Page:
Saint Peter Nolasco went to the court of King James I the following day, and as the king had also received a vision of the Blessed Virgin, he was extremely supportive of what Peter Nolasco intended to do. In fact, King James considered himself a founder of the order, and gave his own illustrious coat of arms, with a cross above a shield with four red stripes on a gold background, to be worn on their breasts and scapulars. The cross is the Maltese Cross of the Knights of Saint John, the military order who had fought so magnificently against Islam for centuries.
On August 10th, the Celestial and Military Order of Our Lady of Mercy and the Redemption of the Captives was officially constituted at the Cathedral of the Holy Cross in Barcelona. One of the vows of its members is that they will take the place of captives, and even die for any Christian who was in danger of losing his Catholic faith.
In 1235 Pope Gregory IX formally recognized the Order inspired by Our Lady of Ransom, which at one point was renowned for having rescued 70,000 Christian souls. It is estimated that 2,700 were rescued during the lifetime of Saint Peter Nolasco, who died in the year 1258.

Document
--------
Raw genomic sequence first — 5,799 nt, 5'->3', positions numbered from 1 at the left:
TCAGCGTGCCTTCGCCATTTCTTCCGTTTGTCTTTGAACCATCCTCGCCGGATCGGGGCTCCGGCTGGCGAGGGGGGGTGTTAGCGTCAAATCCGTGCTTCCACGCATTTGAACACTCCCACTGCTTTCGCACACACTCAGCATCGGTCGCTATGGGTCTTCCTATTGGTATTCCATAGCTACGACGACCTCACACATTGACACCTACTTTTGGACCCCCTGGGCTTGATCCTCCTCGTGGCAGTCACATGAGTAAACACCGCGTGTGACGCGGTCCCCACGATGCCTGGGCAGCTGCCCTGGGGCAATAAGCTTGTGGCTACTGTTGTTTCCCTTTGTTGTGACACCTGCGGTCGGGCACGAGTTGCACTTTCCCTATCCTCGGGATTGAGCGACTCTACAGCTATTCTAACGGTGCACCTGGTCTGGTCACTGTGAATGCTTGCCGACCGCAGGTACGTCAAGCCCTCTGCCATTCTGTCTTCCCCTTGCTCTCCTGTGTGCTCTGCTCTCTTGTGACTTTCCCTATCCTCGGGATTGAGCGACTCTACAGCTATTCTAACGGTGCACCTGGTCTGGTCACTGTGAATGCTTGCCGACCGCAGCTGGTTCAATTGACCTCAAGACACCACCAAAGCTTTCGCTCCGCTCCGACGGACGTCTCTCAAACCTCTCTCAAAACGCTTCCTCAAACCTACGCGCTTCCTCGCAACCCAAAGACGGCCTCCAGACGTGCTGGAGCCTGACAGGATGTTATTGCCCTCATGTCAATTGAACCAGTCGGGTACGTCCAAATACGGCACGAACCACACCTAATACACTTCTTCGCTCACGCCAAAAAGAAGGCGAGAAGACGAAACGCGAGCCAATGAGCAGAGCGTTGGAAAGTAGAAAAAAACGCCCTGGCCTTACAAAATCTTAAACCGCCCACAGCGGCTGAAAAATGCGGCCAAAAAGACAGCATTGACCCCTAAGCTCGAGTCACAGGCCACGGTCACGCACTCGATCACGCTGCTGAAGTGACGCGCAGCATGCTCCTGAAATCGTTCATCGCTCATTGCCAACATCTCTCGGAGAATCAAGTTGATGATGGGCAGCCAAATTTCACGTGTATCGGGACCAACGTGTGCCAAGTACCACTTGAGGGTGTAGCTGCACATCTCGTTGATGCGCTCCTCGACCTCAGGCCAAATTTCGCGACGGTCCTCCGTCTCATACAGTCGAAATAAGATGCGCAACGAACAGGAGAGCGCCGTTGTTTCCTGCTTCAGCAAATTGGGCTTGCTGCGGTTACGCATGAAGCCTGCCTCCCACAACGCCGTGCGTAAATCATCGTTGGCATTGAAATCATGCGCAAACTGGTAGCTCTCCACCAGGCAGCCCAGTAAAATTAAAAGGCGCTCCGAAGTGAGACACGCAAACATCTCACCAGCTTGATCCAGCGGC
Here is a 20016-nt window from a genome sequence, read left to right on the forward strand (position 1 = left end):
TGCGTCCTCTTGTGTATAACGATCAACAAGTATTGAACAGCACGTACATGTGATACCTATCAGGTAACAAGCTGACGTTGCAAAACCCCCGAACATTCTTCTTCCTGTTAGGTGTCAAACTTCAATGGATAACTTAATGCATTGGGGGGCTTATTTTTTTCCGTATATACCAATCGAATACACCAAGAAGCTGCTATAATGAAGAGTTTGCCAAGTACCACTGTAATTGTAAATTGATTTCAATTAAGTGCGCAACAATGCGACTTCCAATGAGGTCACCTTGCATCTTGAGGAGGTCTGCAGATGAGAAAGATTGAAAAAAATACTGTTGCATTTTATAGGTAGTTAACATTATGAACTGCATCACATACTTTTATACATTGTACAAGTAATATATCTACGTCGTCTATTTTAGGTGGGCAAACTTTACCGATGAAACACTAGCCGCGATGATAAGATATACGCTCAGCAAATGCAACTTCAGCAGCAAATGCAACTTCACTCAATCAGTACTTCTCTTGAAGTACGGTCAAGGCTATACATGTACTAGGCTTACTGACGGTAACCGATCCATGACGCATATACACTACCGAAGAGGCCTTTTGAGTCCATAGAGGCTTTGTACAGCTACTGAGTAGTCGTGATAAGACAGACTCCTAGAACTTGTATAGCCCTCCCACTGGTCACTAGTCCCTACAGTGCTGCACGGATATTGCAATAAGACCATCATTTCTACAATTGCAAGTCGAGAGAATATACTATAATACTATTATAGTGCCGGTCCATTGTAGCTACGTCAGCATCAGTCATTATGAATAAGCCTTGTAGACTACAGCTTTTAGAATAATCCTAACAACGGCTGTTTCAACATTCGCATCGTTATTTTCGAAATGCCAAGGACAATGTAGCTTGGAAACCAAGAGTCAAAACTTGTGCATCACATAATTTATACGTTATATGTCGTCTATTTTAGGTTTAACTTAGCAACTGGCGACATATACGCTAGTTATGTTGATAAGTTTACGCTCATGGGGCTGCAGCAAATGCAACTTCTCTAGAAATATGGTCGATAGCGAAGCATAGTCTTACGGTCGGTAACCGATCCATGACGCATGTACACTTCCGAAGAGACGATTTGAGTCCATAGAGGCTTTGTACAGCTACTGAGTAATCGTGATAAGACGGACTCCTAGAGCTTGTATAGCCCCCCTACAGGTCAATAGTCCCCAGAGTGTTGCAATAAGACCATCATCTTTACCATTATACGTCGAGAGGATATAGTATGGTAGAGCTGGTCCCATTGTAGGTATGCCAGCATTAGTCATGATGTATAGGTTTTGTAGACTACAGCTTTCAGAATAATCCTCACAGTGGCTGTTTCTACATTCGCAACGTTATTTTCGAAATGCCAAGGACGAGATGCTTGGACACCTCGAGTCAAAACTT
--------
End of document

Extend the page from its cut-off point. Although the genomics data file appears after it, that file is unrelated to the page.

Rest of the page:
Love Them Anyway:
Love even the most abandoned: love whatever faith in Christ remains in them: if they have lost this, love their virtues; if these have gone, love the holy likeness they bear, love the blood of Christ through which you trust they are redeemed. —St. Ignatius of Loyola
Quote by S. Padre Pio:
Praise be to God who never withdraws His mercy from (us).
Divine Mercy Reflection
Reflections on Notebook Five: 263-326
As we begin Notebook Five, Saint Faustina’s understanding of the Mercy of God should be more alive to you. Hopefully you have a deeper understanding of the infinite love of God and His burning desire to embrace you, free you from the burden of sin, and shower you with His grace.
It should also be clear that God is silent at times so as to strengthen you, purify you and deepen your trust in Him. God’s wisdom and His ways are beyond what we could ever imagine. He is perfect in His love and you must have full confidence in the direction He gives to your life.